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Putting up art can increase the curb appeal of your building -- or incite a riot.
Majority may rule when it comes to business decisions in a co-op, but it turns out matters of taste may come down to the vocal minority.
I just wanted to hang a picture. I have a lovely – if rather large – painting of a Greek village. It had been painted by Louis Orozco, a Mexican artist whom my father had met in Greece in the 1960s and who had sold my dad a number of paintings. After my father died in 2009, I inherited the painting.
That brings us to my 21-unit co-op, a non-elevator building on the Upper West Side. My father had actually found the place in 1987, and I bought a small two-bedroom unit that year. I became president of the co-op board then and have served (with one three-year hiatus) ever since.
Cut to the present: I was looking at the Orozco painting, then I looked at the white wall on my landing, and I thought, “That painting would fit perfectly in that spot.” Some years ago, we had an artist on the fifth floor and, after consulting with her neighbors, she hung one of her paintings on the fifth-floor landing; someone did the same on the sixth-floor landing.
I decided to suggest it to the board. I sent an email to my six fellow board members, saying: “I think this is a good idea to liven up the landings. The board can give permission to residents on each floor to choose among themselves if they want to put something up. What do you think?”
The response was fairly positive. “Sounds like a good idea to me,” wrote one member. “Good by me,” wrote another one. “Approved,” said a third. If you included my vote, that made four “ayes” out of seven. That was a majority.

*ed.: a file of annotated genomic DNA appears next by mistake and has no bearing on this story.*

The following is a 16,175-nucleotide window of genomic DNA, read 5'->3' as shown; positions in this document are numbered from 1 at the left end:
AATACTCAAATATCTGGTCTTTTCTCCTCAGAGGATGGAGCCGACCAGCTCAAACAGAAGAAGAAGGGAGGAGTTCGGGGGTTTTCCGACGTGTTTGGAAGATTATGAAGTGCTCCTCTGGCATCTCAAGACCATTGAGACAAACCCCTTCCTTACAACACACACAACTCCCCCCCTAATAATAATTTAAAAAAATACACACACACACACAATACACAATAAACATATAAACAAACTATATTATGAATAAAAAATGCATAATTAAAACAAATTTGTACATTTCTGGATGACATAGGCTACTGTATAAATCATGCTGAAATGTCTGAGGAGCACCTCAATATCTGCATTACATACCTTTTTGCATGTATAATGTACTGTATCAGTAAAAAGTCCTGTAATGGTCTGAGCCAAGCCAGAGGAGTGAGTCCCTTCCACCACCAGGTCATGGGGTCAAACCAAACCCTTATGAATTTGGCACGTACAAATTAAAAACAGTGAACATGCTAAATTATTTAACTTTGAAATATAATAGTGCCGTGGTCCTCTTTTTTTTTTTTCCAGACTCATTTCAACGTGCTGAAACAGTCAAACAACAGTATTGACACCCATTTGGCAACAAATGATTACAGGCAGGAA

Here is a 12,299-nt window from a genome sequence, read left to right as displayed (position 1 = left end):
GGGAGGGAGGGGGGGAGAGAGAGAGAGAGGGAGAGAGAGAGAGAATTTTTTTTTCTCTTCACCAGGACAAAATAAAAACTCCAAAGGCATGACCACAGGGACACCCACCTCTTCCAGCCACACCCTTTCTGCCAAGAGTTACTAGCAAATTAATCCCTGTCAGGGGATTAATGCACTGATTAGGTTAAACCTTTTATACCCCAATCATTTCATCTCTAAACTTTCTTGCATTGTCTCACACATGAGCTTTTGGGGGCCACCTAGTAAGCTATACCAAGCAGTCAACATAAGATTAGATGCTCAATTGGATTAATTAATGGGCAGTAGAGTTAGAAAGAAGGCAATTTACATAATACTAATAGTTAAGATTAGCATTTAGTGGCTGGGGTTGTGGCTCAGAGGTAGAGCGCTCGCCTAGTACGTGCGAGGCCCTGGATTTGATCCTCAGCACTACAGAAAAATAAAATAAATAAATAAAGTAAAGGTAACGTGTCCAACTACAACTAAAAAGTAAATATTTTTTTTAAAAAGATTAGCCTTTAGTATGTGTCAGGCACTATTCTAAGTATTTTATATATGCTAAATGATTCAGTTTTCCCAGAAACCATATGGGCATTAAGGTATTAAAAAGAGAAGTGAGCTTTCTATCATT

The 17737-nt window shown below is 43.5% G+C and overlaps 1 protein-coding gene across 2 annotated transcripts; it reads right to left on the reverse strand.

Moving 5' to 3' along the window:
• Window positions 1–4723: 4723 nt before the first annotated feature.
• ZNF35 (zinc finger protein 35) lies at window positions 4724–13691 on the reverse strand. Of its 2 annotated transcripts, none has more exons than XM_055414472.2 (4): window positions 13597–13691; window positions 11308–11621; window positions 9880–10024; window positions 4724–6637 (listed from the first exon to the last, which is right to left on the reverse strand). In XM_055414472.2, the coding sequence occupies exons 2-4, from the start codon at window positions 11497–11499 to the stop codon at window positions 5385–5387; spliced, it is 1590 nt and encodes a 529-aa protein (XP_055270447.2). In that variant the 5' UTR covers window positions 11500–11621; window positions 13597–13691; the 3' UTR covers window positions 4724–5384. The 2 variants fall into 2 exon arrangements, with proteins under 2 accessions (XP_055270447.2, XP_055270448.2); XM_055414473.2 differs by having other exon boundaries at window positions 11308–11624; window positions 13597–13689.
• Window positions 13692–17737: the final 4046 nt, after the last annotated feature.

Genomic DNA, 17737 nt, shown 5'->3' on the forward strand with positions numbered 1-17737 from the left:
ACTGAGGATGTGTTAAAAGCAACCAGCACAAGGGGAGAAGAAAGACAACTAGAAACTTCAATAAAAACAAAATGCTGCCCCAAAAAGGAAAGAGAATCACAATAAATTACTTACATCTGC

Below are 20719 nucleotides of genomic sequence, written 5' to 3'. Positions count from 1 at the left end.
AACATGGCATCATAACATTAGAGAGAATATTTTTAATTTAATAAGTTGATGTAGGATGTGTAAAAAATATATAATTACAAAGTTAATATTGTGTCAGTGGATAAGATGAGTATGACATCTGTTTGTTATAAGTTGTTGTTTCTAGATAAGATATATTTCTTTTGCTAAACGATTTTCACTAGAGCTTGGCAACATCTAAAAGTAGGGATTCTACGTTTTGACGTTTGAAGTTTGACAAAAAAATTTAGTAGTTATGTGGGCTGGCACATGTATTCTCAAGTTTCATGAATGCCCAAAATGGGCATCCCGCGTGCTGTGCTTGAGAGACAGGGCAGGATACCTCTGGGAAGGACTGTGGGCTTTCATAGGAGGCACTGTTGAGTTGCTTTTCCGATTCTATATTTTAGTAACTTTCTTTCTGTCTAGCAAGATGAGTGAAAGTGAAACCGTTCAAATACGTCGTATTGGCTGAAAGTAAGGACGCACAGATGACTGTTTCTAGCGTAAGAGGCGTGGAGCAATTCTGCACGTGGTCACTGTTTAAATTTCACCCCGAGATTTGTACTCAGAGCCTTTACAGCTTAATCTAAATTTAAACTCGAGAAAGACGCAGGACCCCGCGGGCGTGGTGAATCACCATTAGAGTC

There are three other apartments on my floor. At that time, one was vacant (it was up for sale); another was the property of an actress who was away for a lengthy period of time on a national tour; and the third unit was owned by a woman who gave me her approval. I may have acted a bit hastily – I could have waited until the actress had returned, I suppose, and the empty unit had been sold – but I was eager to share my inheritance with the world.
So I hung my Louis Orozco painting on the landing’s wall.
Personal taste being what it is, the picture resulted in a new email. “I really don’t think this is a good idea, since the stairways are common areas that are shared by all residents,” wrote a board member who hadn’t responded to my original email. “And art really depends on personal taste. Even if residents from a floor approve, other residents will be viewing that artwork every time they climb the stairs. If we allow each floor to decide on different kinds of artwork, this could become a serious aesthetic mess.” He then went on to lambaste my actions – referring to me (as though we were in debate on the Senate floor) as “the shareholder in 3B.” What happened to calling me his neighbor, Tom?
As if that email weren’t enough, the objecting shareholder phoned me. In irritatingly dry tones, he lectured me on what I had “done” – as if I had spray-painted graffiti on his door. I pointed out that a majority of the board had approved my suggestion – and even he had not objected to it when I had run into him in the hallway.
“That was before you hung the painting,” he replied. So, in the end, it was all a question of personal taste. A majority had approved, but a forceful minority could still object and call for a discussion to consider consequences they had never considered before. My painting came down – and a discussion was slated for a future meeting.
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